In the post, Stripping Multiple Layers of Paint, the paint is being removed off the old closet door in my office. After stripping the paint I am ready to begin repairing the door. Old House Issue: Repairing Cracks in Wooden Door Panels. I realize that this might be a new house issue as well, however a door in a new house is a little easier to replace than one that is old and an odd size.
I ran a sharp edge down into the cracks to open them up ever so slightly and to clean out any remaining gunk. Then I applied some Loctite glue made for exterior projects and forced it down into the cracks with a razor blade. I wanted to use something thin that would get down in there and seal the cracks. The Loctite is allowed to dry and then wood filler is applied with a putty knife to help cover and conceal the crack. After the wood filler dried I started sanding and realized that I could not sand all the way smooth because the cracks begin showing again.
Then next step is to prime. Priming fills some minor cracks and imperfections and reveals spots that need additional filling/sanding. I realized that the wood filler had to remain a little higher than the surface of the door panel to hide the crack, so what to do?
Here is a close up of the wood filler issue that needs additional smoothing in order to look it’s best when painted. I really didn’t like the way this looked.
Now, to let you know up front, this step was experimental. Time will tell how well it will hold up. After priming, the door still looked really rough. It needed something thicker added to it to fill in the imperfections. I have been using Patching Plaster to repair the patched plaster ceiling and the cracks in the plaster walls. I noticed that PP is thin enough to be applied with a brush. I started applying it to the door in long even strokes. After it dried I took a wet paint brush and smoothed it out even more. You can also lightly sand with a wet sander made for sanding dry wall. After this was all dry, I primed the entire door again and was very pleased. These few extra steps really improved the appearance of the door.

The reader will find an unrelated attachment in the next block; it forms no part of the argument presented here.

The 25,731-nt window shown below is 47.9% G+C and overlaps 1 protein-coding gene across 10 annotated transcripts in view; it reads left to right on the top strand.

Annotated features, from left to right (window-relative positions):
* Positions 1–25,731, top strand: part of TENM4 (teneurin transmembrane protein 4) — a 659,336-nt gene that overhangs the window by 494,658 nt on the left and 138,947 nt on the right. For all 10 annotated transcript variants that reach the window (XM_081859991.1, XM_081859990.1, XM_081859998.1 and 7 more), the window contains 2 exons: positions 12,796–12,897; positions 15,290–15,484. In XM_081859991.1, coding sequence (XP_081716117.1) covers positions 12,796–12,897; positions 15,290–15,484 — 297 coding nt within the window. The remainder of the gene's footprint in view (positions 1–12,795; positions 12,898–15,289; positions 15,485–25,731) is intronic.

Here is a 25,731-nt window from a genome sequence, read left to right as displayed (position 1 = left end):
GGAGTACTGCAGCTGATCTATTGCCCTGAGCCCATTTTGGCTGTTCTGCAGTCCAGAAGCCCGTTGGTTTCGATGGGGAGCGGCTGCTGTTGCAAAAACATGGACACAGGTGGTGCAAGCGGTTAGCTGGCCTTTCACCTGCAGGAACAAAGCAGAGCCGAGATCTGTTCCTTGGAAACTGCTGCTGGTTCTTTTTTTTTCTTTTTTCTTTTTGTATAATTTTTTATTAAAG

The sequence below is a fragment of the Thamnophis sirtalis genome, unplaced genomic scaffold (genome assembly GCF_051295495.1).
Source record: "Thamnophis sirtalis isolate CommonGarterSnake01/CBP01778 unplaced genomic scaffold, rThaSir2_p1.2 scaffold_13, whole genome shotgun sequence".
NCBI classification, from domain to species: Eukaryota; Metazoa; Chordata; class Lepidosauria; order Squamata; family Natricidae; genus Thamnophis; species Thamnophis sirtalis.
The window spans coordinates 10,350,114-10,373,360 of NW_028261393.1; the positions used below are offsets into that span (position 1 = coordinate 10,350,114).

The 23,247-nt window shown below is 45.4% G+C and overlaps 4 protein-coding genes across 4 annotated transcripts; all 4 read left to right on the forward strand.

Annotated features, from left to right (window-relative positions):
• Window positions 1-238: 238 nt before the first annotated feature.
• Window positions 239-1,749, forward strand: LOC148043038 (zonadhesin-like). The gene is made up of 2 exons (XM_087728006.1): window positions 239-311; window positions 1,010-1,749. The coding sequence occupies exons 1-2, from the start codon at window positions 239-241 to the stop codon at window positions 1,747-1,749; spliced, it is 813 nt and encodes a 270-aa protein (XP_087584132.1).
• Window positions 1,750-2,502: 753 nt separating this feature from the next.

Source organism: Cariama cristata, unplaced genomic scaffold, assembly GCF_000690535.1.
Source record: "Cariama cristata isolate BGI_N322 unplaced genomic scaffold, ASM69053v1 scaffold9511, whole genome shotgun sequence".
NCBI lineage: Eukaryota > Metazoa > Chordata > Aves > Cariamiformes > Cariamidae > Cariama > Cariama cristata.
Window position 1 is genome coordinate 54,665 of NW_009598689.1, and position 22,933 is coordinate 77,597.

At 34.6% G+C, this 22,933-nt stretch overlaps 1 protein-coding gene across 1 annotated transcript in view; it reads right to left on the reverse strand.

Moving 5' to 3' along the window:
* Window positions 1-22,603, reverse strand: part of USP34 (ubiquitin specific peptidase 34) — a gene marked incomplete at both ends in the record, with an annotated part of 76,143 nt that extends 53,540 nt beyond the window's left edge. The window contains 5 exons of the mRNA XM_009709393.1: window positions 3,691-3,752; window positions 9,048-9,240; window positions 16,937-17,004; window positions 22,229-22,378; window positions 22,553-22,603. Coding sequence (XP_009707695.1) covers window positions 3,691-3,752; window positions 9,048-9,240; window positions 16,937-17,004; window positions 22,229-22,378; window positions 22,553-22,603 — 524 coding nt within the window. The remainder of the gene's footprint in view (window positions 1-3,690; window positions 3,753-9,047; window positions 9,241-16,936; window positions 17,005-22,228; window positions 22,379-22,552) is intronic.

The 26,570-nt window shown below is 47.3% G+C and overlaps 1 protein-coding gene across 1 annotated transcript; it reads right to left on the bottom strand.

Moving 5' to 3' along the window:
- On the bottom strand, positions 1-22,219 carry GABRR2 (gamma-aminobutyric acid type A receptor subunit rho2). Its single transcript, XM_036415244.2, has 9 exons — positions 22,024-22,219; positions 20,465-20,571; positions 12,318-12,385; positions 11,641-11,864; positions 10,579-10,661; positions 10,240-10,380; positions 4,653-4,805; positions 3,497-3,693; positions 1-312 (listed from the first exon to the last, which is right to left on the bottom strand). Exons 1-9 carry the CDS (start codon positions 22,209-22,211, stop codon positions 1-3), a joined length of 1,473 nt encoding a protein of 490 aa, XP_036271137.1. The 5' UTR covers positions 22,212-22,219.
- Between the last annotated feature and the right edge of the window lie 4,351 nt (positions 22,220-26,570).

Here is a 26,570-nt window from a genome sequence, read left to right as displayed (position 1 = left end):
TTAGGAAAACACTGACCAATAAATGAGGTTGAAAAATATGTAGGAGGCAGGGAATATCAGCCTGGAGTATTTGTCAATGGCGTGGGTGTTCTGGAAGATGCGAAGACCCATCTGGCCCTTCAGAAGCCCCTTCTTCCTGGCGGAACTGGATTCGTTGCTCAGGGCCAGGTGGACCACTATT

Some people might say, “You can’t apply patching plaster to a wooden door!”. Well I did and it worked. I see it sorta like a thick paint, something that covered imperfections. Not having to replace that door allows me to use money on another needed improvement that I can’t repair. Besides being able to experiment is one of the many rewards of Old House Issues!
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